The "creepy kid" strain of horror cinema has been defined for years by the likes of "Children of the Corn" and "The Omen," but French director Marina de Van ("In My Skin," "Don't Look Back") has easily delivered another paragon of this chilling subgenere with her first English language feature, which opens Tribeca's midnight section. The Ireland-set tale finds an 11-year-old girl suddenly alone after a bizarre supernatural accident kills off the rest of her family. Taken in by her accommodating neighbors, the traumatized Neve (Marie Missy Keating) may have absorbed some of the evil that destroyed her life. As a series of disorienting events suggest her psychotic ability to destroy the world around her, "Dark Touch" foregrounds its ominous atmosphere and unflinchingly brutal storytelling with a boldly grim approach that never lets up. [Eric Kohn]
As a cinematographer, Christina Voros is quietly becoming one of the documentary industry's most dynamic forces. Recent work, perhaps most notably on James Franco's directorial efforts, are characterized by stark, beautiful imagery and showcase a talent that demands attention, and her recent directorial output, which contains one feature documentary ("kink") and four shorts deserves equal status among her work. "The Director," Voros' second feature length documentary, is an intimate portrait of Frida Giannini, Gucci's Creative Director and in its merging of portraying singular figures with personal twists, arising from her family's work in the fashion industry, is perhaps the greatest indication of her dynamism to date. [Cameron Sinz]
"Elaine Stritch: Shoot Me"
Few actors stick with the business as long as Elaine Stritch has throughout her 87-years of life, and even fewer have managed to maintain the consistent endearment that has colored the legendary actress' career. Whether from Stephen Sondheim's 1970 musical "Company," or her turn as Jack Donaghy's mother Colleen on "30 Rock," Stritch has remained one of the screen and stage's most hardworking legends. First time director Chiemi Karasawa was first introduced to Stritch through a mutual hairdresser, and after producing documentaries for seven years, eventually decided to focus her feature debut on the personal life of the still-working actress. Using interviews with Nathan Lane, Tina Fey, and many other collaboraters with the actress, Karasawa has created a picture of Stritch both entertaining and unflinching in equal measure. [Cameron Sinz]
It's about time that gay boys got their own version of "Mean Girls"? That's the reductive gist of Darren Stein's "G.B.F.," a high school comedy that puts the usual second (or third) banana role of the gay best friend front and center. Tanner (Michael J. Willett) is accidentally outed, becoming his high school's first openly gay student. The three most popular girls at school (Sasha Pieterse, Andrea Bowen and Xosha Roquemore) -- in a clear send up of the Heathers or the Plastics -- race to snatch him up as an accessory, leading to Tanner's popularity skyrocketing and various hijinks ensuing. Indiewire got a sneak peak at the film, and we're happy to say it's gone from "film we're excited to see at Tribeca" to "film you we think you should see at Tribeca." [Peter Knegt]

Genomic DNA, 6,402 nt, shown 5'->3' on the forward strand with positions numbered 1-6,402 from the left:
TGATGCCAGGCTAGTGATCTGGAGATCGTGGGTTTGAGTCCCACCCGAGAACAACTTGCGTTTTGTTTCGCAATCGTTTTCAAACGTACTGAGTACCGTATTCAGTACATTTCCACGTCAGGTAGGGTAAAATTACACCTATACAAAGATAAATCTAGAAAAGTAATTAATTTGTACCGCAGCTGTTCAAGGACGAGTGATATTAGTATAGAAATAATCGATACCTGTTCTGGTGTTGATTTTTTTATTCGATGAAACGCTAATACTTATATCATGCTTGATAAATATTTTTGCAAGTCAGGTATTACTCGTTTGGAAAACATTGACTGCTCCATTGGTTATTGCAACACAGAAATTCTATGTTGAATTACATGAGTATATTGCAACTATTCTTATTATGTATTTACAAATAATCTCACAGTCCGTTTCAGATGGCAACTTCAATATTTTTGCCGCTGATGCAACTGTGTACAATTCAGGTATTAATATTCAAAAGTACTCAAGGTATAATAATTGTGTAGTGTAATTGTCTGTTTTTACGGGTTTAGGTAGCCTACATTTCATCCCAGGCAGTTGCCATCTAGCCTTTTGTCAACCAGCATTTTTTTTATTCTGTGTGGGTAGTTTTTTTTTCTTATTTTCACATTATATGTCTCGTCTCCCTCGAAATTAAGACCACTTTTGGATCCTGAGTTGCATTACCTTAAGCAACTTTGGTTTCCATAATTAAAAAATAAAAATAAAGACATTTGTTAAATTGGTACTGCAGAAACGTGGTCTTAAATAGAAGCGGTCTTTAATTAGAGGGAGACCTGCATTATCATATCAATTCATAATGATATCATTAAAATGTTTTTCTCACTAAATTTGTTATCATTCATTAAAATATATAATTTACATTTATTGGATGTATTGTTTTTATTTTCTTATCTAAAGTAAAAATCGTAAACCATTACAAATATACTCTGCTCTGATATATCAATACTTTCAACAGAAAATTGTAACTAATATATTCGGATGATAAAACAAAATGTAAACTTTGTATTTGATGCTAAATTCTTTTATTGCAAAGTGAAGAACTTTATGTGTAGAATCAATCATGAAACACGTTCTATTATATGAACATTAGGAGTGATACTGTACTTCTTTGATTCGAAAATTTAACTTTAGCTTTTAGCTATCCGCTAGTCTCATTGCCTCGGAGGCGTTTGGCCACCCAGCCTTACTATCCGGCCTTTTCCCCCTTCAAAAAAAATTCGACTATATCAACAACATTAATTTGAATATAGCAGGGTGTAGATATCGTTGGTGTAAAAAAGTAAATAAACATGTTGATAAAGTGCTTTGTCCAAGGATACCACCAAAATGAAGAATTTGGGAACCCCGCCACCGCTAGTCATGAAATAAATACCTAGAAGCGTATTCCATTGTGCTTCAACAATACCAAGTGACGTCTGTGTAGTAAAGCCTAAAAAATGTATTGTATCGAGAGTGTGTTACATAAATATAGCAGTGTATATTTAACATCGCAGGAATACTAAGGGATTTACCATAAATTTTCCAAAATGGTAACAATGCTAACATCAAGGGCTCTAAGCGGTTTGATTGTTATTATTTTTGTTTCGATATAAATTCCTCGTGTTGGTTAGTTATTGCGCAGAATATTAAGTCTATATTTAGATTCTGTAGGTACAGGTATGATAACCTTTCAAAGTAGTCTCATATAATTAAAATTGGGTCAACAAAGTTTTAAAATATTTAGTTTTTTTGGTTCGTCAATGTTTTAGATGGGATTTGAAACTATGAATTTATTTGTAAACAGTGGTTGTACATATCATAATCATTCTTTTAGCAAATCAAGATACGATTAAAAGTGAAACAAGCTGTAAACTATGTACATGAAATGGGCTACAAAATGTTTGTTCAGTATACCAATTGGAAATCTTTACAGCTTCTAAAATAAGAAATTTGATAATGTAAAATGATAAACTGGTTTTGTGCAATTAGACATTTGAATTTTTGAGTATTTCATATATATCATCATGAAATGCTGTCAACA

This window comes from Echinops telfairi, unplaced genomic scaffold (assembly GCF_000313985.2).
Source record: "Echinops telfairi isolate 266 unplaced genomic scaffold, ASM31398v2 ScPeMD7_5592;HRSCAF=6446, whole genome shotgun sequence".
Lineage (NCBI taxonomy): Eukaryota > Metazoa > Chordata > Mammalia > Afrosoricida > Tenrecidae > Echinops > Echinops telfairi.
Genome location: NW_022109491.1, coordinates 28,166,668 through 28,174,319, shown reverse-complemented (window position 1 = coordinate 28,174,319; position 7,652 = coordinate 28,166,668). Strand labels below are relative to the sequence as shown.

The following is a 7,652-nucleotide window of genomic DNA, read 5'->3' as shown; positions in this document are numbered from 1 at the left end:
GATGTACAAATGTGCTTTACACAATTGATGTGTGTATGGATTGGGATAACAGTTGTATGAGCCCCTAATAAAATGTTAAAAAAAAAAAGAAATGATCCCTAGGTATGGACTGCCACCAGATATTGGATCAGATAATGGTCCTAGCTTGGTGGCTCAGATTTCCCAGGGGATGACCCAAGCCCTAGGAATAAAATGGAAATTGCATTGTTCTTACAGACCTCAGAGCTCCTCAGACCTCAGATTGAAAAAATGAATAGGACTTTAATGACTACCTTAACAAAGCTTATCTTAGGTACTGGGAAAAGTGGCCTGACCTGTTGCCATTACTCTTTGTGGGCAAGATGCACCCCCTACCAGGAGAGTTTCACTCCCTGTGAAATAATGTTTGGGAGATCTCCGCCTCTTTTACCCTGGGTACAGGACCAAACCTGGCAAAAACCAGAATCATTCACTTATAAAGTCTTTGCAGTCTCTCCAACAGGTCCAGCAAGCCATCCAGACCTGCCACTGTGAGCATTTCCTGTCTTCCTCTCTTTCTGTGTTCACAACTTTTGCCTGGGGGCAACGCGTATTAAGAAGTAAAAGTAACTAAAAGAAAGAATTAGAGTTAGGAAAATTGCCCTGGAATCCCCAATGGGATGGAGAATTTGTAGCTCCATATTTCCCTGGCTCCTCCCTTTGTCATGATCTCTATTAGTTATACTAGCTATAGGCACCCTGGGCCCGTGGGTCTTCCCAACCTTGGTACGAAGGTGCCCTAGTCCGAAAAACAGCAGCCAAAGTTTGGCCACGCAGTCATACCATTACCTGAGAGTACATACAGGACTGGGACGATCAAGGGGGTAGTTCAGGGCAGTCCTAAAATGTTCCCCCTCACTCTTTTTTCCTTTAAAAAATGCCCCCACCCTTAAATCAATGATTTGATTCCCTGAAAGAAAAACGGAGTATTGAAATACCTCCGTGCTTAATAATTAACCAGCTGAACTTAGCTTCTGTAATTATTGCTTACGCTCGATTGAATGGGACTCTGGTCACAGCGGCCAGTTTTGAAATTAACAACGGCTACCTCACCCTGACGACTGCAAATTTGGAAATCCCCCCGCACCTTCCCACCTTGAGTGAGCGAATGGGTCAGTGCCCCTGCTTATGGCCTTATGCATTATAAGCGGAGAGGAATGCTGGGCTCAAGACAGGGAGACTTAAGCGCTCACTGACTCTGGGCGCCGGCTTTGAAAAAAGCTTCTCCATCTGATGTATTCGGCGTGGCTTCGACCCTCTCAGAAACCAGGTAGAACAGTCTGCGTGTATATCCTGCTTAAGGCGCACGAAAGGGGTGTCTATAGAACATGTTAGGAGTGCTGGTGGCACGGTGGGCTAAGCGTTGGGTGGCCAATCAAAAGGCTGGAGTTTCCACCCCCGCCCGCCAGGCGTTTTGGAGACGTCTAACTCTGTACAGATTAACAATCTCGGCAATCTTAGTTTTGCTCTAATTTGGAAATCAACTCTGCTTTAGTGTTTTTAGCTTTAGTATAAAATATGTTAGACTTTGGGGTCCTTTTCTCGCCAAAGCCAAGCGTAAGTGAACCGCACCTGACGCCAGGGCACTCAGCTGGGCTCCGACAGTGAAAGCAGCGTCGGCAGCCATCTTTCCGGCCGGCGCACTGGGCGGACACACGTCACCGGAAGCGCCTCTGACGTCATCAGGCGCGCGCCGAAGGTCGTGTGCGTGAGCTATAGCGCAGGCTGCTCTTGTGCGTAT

"Gasland Part II"
Josh Fox's 2010 fracking documentary "Gasland," made no small impact upon its release. After premiering to raves at Sundance and receiving multiple Emmy nominations, a WGA nomination for screenplay, and an Oscar nomination for Best Documentary Feature. Know Fox is returning three years later with the sequel, aiming to further examine the long-term environment impact of fracking while travelling throughout the country to see its effects firsthand. "Gasland," did a great job of opening the national discussion on the issue, and "Part II" looks to be an even deeper investigation into the worldwide natural gas process, hopefully taking the opportunity to address some of the original's more negative criticisms along the way. [Cameron Sinz]
New York filmmakers Josh and Benny Safdie are known for their irreverent urban narratives "The Pleasure of Being Robbed" and "Daddy Longlegs," both of which contain a naturalistic quality that suggests they could work wonders with non-fiction. With "Lenny Cooke," they've done just that: Partly a found footage documentary about former high school basketball star Lenny Cooke, who in 2001 ranked higher than fellow upstart player LeBron James, the movie follows Cooke from his promising teen years to the series of disappointments that follow, constructing a beguiling American tragedy that defies genre categorization and eventually veers into magic realism even as it remains tethered to its true story. The Safdies have stood out over the last few years for continually challenging audience expectations, and that's certainly true here: You've never seen a sports movie like this before. [Eric Kohn]
A bit of an odd choice when it was announced as this year's opening film, Tom Berninger's documentary about his tenuous relationship with his older brother Matt, and his experiences living in his shadow as a roadie while Matt's band, The National, embarked on their breakthrough tour, sounds like an odd combination of rock doc and awkwardly funny familial dissection. Giving what could sound like simply a comedically self-flagellating (and potentially self-involved) premise a little more weight is the fact that the film was executive produced by Marshall Curry ("If A Tree Falls," "Racing Dreams"), a documentarian who makes films that are compulsively watchable and endlessly entertaining. Keeping with the sibling theme of the film, The National's guitar prodigy twins Aaron and Bryce Dessner composed the score to the doc, so between that and the included concert footage, the movie should at least sound great. [Mark E Lukenbill]